Budding designers display unique garments, ranging from a divorce dress to hat-pants.

Fabrication 

Budding designers display unique garments, ranging from a divorce dress to hat-pants.

Just because Katherine Pope and Heather Nania are into clothes doesn't mean they've been influenced by a lifetime of fashion magazines. ("I just started looking at them," Nania notes.) In fact, they both wear comfortable pants and plain shirts as they work in their mannequin-filled studio, preparing for a May 3 show at The Cube.

They'll be showing forty garments, and because there won't be a runway or flashing lights, the clothing will have to speak for itself. Models will, however, be coiffed by professional stylists and made up by MAC Cosmetics, with ambience added by Brazilian and classical music.

"What I think of when I make my garments is the sensuality of the female form, so I use sensual music," Pope explains. But her fashions aren't necessarily for nubile young lasses awaiting white weddings: Among them is a divorce dress. While most every bride wears a wedding dress, few think to balance things out with an equally ceremonial divorce dress.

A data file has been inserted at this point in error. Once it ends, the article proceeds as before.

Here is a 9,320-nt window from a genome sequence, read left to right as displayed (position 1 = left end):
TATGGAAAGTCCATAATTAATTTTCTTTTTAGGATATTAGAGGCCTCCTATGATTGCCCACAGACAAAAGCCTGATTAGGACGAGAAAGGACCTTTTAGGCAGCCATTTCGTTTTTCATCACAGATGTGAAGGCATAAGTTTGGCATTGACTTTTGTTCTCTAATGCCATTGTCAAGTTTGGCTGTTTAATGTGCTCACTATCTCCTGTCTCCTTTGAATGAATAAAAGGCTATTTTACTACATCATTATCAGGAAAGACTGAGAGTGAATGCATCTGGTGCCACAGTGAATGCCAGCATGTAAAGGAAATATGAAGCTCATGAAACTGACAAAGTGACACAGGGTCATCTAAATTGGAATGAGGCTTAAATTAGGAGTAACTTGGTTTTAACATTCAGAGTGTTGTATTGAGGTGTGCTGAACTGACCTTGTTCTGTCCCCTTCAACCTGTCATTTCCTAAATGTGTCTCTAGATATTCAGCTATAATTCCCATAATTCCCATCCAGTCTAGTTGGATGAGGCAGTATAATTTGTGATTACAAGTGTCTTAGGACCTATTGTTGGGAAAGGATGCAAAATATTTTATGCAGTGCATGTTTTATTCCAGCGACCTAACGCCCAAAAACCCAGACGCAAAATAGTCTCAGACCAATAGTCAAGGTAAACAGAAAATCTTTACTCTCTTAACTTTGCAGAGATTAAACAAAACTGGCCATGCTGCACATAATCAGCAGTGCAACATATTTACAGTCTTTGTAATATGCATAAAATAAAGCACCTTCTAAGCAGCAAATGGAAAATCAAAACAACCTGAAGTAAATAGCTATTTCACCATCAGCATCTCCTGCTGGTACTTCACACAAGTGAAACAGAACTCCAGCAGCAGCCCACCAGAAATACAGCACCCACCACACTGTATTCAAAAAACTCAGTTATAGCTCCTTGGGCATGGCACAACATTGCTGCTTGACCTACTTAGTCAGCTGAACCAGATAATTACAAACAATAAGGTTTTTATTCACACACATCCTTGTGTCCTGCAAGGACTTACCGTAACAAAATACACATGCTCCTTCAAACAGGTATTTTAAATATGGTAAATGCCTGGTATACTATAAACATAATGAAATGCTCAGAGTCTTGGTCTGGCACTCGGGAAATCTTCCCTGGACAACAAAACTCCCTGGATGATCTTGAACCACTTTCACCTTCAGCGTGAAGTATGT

The dress is interesting not only for its original concept but also because of the processes involved in its creation. Making garments is a combination of drawing (to make silkscreens and transfer patterns to fabric), photography (to apply the images to the fabric) and painting (to infuse the garments with color). "I actually made a silkscreen of the front page of my divorce papers," Pope says, holding up a brassy brown tank dress -- only up close does the lined pattern look like text on a page. She also printed photographs of raindrops onto the dress "to give it that hazy look."

Pope isn't a pessimist, though. Concluding her half of the presentation will, in fact, be a wedding dress, but not a traditional one. It's still in the making.

With neither a wedding nor a divorce behind her, Nania is more focused on aesthetics than thematics. "I really like creating textures," she explains, displaying a rack of colorful tube-top-like garments ranging from shirts to hats -- which originally were pants that came out too small but "actually work as a hat."

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